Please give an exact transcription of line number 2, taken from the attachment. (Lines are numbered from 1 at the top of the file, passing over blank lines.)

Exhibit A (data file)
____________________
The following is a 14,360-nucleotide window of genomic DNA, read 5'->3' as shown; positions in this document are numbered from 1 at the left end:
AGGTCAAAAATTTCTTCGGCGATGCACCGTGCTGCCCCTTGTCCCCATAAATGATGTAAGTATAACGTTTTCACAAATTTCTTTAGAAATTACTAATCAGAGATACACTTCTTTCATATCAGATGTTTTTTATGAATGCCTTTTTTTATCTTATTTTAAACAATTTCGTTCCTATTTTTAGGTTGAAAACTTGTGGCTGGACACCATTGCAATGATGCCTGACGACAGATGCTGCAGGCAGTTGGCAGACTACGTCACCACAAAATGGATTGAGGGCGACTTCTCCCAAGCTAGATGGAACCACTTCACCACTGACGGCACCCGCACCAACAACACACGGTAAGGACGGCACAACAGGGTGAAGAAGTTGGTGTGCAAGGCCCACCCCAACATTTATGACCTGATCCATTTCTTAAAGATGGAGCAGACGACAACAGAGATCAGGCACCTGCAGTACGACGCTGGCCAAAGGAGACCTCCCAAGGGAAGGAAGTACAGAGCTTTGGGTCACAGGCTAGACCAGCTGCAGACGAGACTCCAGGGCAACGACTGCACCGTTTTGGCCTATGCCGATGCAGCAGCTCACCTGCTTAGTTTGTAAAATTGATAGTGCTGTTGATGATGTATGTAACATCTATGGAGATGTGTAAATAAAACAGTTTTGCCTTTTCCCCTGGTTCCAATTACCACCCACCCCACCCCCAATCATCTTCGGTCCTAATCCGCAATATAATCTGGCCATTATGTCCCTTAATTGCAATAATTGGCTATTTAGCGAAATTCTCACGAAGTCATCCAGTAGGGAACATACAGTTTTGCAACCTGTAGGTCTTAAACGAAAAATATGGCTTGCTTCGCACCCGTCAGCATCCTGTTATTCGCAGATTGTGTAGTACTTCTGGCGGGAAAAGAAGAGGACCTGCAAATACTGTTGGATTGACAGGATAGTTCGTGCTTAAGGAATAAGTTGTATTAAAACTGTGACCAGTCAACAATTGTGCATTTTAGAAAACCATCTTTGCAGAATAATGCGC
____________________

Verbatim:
AGGTCAAAAATTTCTTCGGCGATGCACCGTGCTGCCCCTTGTCCCCATAAATGATGTAAGTATAACGTTTTCACAAATTTCTTTAGAAATTACTAATCAGAGATACACTTCTTTCATATCAGATGTTTTTTATGAATGCCTTTTTTTATCTTATTTTAAACAATTTCGTTCCTATTTTTAGGTTGAAAACTTGTGGCTGGACACCATTGCAATGATGCCTGACGACAGATGCTGCAGGCAGTTGGCAGACTACGTCACCACAAAATGGATTGAGGGCGACTTCTCCCAAGCTAGATGGAACCACTTCACCACTGACGGCACCCGCACCAACAACACACGGTAAGGACGGCACAACAGGGTGAAGAAGTTGGTGTGCAAGGCCCACCCCAACATTTATGACCTGATCCATTTCTTAAAGATGGAGCAGACGACAACAGAGATCAGGCACCTGCAGTACGACGCTGGCCAAAGGAGACCTCCCAAGGGAAGGAAGTACAGAGCTTTGGGTCACAGGCTAGACCAGCTGCAGACGAGACTCCAGGGCAACGACTGCACCGTTTTGGCCTATGCCGATGCAGCAGCTCACCTGCTTAGTTTGTAAAATTGATAGTGCTGTTGATGATGTATGTAACATCTATGGAGATGTGTAAATAAAACAGTTTTGCCTTTTCCCCTGGTTCCAATTACCACCCACCCCACCCCCAATCATCTTCGGTCCTAATCCGCAATATAATCTGGCCATTATGTCCCTTAATTGCAATAATTGGCTATTTAGCGAAATTCTCACGAAGTCATCCAGTAGGGAACATACAGTTTTGCAACCTGTAGGTCTTAAACGAAAAATATGGCTTGCTTCGCACCCGTCAGCATCCTGTTATTCGCAGATTGTGTAGTACTTCTGGCGGGAAAAGAAGAGGACCTGCAAATACTGTTGGATTGACAGGATAGTTCGTGCTTAAGGAATAAGTTGTATTAAAACTGTGACCAGTCAACAATTGTGCATTTTAGAAAACCATCTTTGCAGAATAATGCGC